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Vice-President of the European Commission and member of the Commission responsible for Economic and Monetary Affairs and the Euro
Remarks by Vice-President Olli Rehn at the Eurogroup press conference
14 November, 2013
The economic situation has not changed dramatically since yesterday, or last week. Yesterday, we presented the Annual Growth Survey, and last week the Autumn Economic Forecast. Nevertheless, today we received the Eurostat flash estimate for GDP for the third quarter of 2013. The flash estimate shows a continuing modest recovery in Europe. To be more precise, in the third quarter of this year, GDP expanded by 0.1% quarter-on-quarter in the euro area and by 0.2% in the EU as a whole. In the previous quarter, GDP had increased by 0.3% in both euro area and the EU as a whole.
Compared to the Autumn Forecast of the Commission, the quarterly growth figures for the euro area and EU, in both cases, are 0.1 percentage points lower than projected in our Autumn Forecast and also lower than market expectations, which were in line with our forecast. Nonetheless, more modest growth was actually expected in the third quarter since the previous quarter's growth figure had, to some extent, resulted from temporary factors in the first and second quarter. The flash estimate showed that there was significantly higher-than-expected growth in our autumn forecast in Latvia: +1.2% instead of 0.2%. For Bulgaria: 0.6% instead of 0.2%. Spain and Estonia resumed growth in the third quarter. In the Netherlands, after flat GDP growth in the second quarter, GDP increased by 0.1%. Growth in Portugal remained in positive territory, confirming the country's exit from recession in the second quarter.
I want to congratulate both Ireland and Spain, the Irish and the Spanish people, for the decisions of today. Ireland's decision to exit the programme without a precautionary credit facility is very important. I know the Irish Government reflected very carefully on this matter. The Commission has always made very clear that this was a decision for Ireland to take and that we would support Ireland, whatever it decided.
Ireland has made very impressive progress and is well placed to make a successful and durable exit from its programme. While challenges remain, Ireland's graduation from the programme will send a very clear signal to markets and international lenders that the adjustment effort undertaken with the support of its European and international partners, has paid off.
It also sends a signal to other programme countries as well, as I heard some Finance Ministers say in the meeting today, and rightly so.
Ireland has accumulated significant cash reserves under the programme, which has been helped by the decision taken this year by European creditors to extend the maturities on loans granted to Ireland. This, and earlier decisions on maturities and interest rates, have made a major contribution to further enhancing prospects for a durable return to the markets.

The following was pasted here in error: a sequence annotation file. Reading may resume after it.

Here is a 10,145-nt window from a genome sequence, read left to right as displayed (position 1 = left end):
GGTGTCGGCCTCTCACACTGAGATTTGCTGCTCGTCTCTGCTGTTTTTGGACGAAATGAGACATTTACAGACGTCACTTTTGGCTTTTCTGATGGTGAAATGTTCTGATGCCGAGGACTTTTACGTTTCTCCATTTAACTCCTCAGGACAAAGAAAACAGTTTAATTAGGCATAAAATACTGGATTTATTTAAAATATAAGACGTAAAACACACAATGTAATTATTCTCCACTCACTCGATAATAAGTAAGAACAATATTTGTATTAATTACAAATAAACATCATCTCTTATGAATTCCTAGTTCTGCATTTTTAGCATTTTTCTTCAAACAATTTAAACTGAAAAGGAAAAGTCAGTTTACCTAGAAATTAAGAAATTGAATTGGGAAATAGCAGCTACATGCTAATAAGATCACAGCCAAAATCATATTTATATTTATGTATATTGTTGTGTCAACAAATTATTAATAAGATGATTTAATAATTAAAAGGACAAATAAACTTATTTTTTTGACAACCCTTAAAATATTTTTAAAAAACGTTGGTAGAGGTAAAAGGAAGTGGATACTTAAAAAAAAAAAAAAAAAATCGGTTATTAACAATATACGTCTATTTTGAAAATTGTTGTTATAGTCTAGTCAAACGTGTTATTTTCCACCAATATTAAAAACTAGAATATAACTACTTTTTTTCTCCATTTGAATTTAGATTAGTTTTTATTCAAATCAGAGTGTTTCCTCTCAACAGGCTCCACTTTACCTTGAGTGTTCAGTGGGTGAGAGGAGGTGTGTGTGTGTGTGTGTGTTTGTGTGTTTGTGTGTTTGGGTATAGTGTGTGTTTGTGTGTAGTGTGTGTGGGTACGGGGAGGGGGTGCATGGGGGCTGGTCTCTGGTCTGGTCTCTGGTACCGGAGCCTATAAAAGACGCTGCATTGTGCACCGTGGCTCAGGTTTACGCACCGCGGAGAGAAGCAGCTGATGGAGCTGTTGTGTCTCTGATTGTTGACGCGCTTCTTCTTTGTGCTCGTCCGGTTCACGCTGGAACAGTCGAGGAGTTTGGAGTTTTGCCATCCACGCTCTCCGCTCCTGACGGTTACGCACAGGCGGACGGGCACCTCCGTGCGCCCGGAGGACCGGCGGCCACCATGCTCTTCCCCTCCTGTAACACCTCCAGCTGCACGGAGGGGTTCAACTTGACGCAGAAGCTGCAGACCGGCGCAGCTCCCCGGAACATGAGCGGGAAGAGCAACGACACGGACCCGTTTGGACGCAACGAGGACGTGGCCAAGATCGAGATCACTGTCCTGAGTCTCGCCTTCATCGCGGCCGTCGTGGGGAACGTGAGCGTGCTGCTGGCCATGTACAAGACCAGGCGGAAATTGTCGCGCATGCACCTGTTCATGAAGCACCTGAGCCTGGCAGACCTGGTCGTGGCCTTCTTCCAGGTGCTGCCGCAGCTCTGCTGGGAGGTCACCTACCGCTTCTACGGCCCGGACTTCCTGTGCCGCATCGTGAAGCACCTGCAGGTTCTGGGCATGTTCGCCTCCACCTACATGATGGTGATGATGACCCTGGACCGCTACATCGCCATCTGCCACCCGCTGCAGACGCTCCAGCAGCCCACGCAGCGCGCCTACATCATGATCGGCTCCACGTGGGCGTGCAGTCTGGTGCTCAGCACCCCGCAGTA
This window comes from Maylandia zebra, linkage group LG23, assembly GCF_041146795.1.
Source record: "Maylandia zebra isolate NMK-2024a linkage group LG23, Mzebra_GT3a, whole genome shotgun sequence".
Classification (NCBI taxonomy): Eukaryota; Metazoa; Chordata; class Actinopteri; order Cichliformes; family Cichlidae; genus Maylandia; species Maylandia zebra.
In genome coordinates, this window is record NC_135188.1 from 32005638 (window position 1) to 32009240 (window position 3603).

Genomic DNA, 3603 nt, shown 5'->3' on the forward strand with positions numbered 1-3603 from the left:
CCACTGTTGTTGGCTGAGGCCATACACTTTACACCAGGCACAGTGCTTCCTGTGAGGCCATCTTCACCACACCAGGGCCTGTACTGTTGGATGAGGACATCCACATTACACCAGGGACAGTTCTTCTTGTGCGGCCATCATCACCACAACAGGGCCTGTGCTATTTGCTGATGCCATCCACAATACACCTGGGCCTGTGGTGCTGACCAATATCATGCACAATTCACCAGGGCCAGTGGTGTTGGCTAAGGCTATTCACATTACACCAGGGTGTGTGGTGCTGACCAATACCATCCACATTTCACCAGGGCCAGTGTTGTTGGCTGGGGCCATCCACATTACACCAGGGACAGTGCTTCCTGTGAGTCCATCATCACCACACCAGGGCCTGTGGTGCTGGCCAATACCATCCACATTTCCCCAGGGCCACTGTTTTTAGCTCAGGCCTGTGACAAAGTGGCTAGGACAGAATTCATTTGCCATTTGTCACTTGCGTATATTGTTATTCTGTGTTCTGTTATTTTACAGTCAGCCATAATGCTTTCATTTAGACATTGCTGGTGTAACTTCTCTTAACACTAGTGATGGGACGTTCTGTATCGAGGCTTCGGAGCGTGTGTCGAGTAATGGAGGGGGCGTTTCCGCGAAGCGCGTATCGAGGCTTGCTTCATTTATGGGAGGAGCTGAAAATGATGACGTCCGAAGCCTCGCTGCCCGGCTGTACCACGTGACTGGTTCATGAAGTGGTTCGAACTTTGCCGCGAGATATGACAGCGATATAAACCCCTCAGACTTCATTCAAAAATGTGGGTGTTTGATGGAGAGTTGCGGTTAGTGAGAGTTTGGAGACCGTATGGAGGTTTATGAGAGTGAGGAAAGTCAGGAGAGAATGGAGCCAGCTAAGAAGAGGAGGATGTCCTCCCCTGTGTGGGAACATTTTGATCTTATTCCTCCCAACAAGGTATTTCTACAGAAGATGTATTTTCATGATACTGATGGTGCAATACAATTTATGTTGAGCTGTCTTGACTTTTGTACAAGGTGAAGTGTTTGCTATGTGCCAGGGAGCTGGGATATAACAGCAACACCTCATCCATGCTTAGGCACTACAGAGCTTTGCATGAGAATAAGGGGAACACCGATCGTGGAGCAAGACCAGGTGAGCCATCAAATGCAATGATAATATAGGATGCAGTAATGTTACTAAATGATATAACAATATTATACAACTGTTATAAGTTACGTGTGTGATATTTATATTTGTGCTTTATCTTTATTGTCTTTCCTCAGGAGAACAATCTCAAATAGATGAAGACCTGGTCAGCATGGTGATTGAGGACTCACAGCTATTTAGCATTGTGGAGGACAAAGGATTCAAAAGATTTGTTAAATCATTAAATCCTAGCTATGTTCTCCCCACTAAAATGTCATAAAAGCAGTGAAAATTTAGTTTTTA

Determined implementation of a comprehensive reform agenda, combined with European support, has led to a decisive improvement in a country's economic fortunes and put it back on a path of sustainable growth and rising employment.
Today, we have also seen the important decision that Spain will exit its financial sector programme next January, as foreseen.
The programme for Spain has provided a very effective framework for the repair of the Spanish financial sector. As a result of that, Spanish financial markets have stabilised, the liquidity situation of Spanish banks has improved, deposits have been rising and banks have ample access to funding markets. Their solvency position has also remained comfortable. Moreover, the restructuring of banks having received State Aid is well underway, guided by the restructuring plans adopted by the Commission.
The governance, as well as regulatory and supervisory framework of the banking sector in Spain has been significantly strengthened. It will be important to swiftly complete this work by the adoption or implementation of all agreed measures, especially the reform of the governance of the savings banks, which were at the origins of the problems in Spain.
Of course, we know that the situation in the Spanish banking sector still remains fragile. But banks appear to have made adequate provisioning to cushion against any adverse developments. The Bank of Spain's forward-looking exercise, which finished in late October, gives additional comfort as regards capitalisation and shock resilience for the sector at large.
To summarise, the programme for Spain has been successful. The banking sector is much more stable than it was in July 2012, when the programme was launched. It is now essential that the Spanish authorities remain fully committed to continuing and completing the financial-sector repair so as to strengthen the nascent recovery and pave the way for a sustainable improvement in employment.
In short, today has been a good day for both Ireland and Spain. It has been a good day for Europe as well, because it provides clear evidence that the rebalancing of the European economy is indeed progressing.
Europe has supported the Irish and Spanish people in their efforts to emerge from profound crises caused by irresponsible financial practises and insufficiently effective governance, at either national or European level. The shadows cast by those crises still linger unfortunately, as we are painfully aware, which is why it is essential to stay the course of reform at this juncture. Nonetheless, the rules we have put in place since 2010 mean we are in a far better position to ensure that such past mistakes are not repeated in the future.